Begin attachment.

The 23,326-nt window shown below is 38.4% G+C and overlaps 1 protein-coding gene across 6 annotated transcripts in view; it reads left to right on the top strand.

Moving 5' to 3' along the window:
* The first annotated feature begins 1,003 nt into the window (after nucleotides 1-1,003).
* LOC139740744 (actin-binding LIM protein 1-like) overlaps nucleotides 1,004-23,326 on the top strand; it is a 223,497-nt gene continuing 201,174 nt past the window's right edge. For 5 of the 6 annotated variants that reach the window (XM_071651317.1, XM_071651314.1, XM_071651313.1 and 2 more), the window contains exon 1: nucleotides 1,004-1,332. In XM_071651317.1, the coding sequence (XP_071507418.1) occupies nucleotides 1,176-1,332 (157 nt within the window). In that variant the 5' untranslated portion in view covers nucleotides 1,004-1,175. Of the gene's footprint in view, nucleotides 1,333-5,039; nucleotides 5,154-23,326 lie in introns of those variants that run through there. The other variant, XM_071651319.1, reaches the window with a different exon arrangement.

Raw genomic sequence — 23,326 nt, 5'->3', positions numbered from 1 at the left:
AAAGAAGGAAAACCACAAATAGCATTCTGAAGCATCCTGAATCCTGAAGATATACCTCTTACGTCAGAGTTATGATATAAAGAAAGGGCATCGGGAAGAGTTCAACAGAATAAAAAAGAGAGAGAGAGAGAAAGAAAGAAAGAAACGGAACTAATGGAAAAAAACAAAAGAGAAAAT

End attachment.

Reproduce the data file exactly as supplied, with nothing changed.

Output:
The 23,326-nt window shown below is 38.4% G+C and overlaps 1 protein-coding gene across 6 annotated transcripts in view; it reads left to right on the top strand.

Moving 5' to 3' along the window:
* The first annotated feature begins 1,003 nt into the window (after nucleotides 1-1,003).
* LOC139740744 (actin-binding LIM protein 1-like) overlaps nucleotides 1,004-23,326 on the top strand; it is a 223,497-nt gene continuing 201,174 nt past the window's right edge. For 5 of the 6 annotated variants that reach the window (XM_071651317.1, XM_071651314.1, XM_071651313.1 and 2 more), the window contains exon 1: nucleotides 1,004-1,332. In XM_071651317.1, the coding sequence (XP_071507418.1) occupies nucleotides 1,176-1,332 (157 nt within the window). In that variant the 5' untranslated portion in view covers nucleotides 1,004-1,175. Of the gene's footprint in view, nucleotides 1,333-5,039; nucleotides 5,154-23,326 lie in introns of those variants that run through there. The other variant, XM_071651319.1, reaches the window with a different exon arrangement.

Raw genomic sequence — 23,326 nt, 5'->3', positions numbered from 1 at the left:
AAAGAAGGAAAACCACAAATAGCATTCTGAAGCATCCTGAATCCTGAAGATATACCTCTTACGTCAGAGTTATGATATAAAGAAAGGGCATCGGGAAGAGTTCAACAGAATAAAAAAGAGAGAGAGAGAGAAAGAAAGAAAGAAACGGAACTAATGGAAAAAAACAAAAGAGAAAAT